The Oxford Union has just seen its third resignation from committee in two terms, with some suggesting that the society’s elections have recently seen a rise in “pain and stress”.
Toby Fuller, who had been elected to Standing Committee in the elections held in seventh week last term, has since stood down from his position. Fuller declined to comment on the matter and the reasons for his resignation are unclear. His place was offered to Katherine Connolly, who came runner-up for the position. She subsequently accepted the offer.
The resignation occurred during a meeting of the Standing Committee on the 13th of December. Miss Connolly, although not a member of the Committee, chose to attend and was present when Mr Fuller announced his resignation.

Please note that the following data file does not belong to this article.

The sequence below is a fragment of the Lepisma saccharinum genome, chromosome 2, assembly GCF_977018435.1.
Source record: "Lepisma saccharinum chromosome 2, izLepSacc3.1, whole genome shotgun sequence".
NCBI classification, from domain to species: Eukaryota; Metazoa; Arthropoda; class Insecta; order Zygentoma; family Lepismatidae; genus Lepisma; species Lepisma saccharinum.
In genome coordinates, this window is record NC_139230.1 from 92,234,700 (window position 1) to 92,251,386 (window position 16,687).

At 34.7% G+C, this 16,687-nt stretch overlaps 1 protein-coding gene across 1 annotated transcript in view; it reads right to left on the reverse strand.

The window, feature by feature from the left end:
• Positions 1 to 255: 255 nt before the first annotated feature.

Despite the society’s gruelling and competitive election process, voluntary resignations have become more frequent. Recent resignations have included Becky Howe of Pembroke College from Secretary’s Committee, and Cai Wilshaw, also from St Anne’s College, who resigned from the role of Secretary prior to taking office at the end of Trinity term last year.
Some argue that increased resignations could be linked to the “pressures” of committee elections. A Union insider, who wished to remain anonymous, pointed out the stressful nature of participation in the political aspects of the society: “Perhaps the pressures and strains of Union elections are causing some to think again about their involvement in the Society”.
Abbas Kazmi, a third year historian at New College, said that “more and more unopposed elections” meant that “Union committee positions are less coveted than in the past”.
He added “other societies are competing with the Union in terms of speakers and socials, which means that people can do similar work elsewhere without the pain and stress associated with the elections”.